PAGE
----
KUALA LUMPUR: The ratification of the six human rights treaties will be considered in accordance with the Federal Constitution, the nation’s ethnic and religious diversity and taking into account the voice of the people especially in sensitive issues, the Dewan Rakyat was told today.
Deputy Foreign Minister Datuk Marzuki Yahya said the ratification of the United Nations Human Rights Conventions, which is being scrutinised by the government, would also take into account the compatibility of the conventions in respect to the legal system in Malaysia.
“The ratification process will vary depending on factors such as the conformity of the convention with the Malaysian legal system and the need to have a comprehensive discussion with stakeholders for each convention of human rights.
“A technical committee has been set up to study Malaysia’s participation, the committee is chaired by leading agencies that usually draft and supervise the policies of the convention,“ he told the sitting today.
He was responding to a supplementary question from Datuk Tuan Ibrahim Tuan Man (PAS-Kubang Kerian) requesting clarification on whether the ministry had agreed to ratify the six human rights resolutions and whether the opposition would also be involved in the ratification process.
In July, Foreign Minister Datuk Saifuddin Abdullah promised to try to ratify six international human rights conventions that have yet to be signed, namely the International Convention Against All Forms of Racial Discrimination; International Covenant on Civil and Political Rights; the Convention against Torture and Other Cruel, Inhuman or Degrading Treatment or Punishment.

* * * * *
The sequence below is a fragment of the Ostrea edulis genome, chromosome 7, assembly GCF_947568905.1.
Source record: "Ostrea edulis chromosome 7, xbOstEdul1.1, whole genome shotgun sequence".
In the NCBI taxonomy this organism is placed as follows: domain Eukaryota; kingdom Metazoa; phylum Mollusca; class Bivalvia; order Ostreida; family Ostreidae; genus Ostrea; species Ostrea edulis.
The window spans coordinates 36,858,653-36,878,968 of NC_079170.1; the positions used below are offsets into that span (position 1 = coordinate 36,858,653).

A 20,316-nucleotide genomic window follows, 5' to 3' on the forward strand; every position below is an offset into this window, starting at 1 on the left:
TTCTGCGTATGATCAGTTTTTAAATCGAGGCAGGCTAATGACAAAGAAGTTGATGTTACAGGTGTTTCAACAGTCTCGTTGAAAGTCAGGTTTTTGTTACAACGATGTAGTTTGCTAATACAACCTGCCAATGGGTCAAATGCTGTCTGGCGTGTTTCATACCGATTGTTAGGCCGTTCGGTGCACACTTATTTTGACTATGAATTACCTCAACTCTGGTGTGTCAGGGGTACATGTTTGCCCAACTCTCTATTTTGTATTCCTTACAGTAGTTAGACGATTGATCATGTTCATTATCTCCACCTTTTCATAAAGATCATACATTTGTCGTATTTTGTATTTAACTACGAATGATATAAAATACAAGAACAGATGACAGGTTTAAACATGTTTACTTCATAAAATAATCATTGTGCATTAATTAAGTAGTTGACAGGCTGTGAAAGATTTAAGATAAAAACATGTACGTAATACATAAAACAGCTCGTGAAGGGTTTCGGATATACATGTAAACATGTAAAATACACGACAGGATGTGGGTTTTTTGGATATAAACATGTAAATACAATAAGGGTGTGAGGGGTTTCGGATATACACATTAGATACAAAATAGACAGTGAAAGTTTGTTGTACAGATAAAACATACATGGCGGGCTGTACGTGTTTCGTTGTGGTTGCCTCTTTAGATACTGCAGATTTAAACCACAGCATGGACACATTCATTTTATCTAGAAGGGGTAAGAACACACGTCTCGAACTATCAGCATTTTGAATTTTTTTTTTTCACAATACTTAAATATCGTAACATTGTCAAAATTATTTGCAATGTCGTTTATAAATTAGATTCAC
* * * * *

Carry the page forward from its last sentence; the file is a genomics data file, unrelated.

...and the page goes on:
Other unratified conventions are the International Covenant on Economic, Social and Cultural Rights; the International Convention on the Protection of the Rights of All Migrant Workers and Members of Their Families and the International Convention for the Protection of All Persons from Enforced Disappearance.
Commenting further, Marzuki said the Pakatan Harapan government had taken a different approach compared to the old administration over the ratification of treaties.
“This ratification is seen as the finish line and not a border that cannot be approached and what is important is this needs an open discussion by all parties and not a closed dialogue by certain parties only.
“Prime Minister Tun Dr Mahathir Mohamad has emphasised at the UN Conference that we give time to all parties to debate this ratification to be decided on the basis of democracy, the government will also carry out this process in full respect for the Federal constitution, religious and racial diversity in Malaysia and by adhering to the voices of the people on sensitive issues,“ he said.
Earlier, when replying to Chang Lih Kang’s question (PH-Tanjong Malim) Marzuki said the government had not set a specific time frame to decide on the ratification of the treaties.
“It is more dependent on needs, so we will not set the time and when and where we are going to sign the ratification”” he said.
According to Marzuki, a study on the participation of Malaysia in the international human rights instruments was actively being carried out by the Technical Working Group set up under the Inter-Ministerial Committee and the Agency on Human Rights Issues.
“For the purpose of studying the ratification of the six international human rights conventions, the government has set up six Technical Sub-Committees headed by ministries or agencies such as the Ministry of Home Affairs, Ministry of Human Resources; National Unity and Integration Department as well as the Ministry of Foreign Affairs under their jurisdiction with regard to the essence of the international human rights conventions,“ he said.
He said a series of meetings between government agencies were held to ensure that existing provisions in the international conventions were compatible and not contrary to existing domestic laws as well as regular discussions involving communities and non-governmental organisations. — Bernama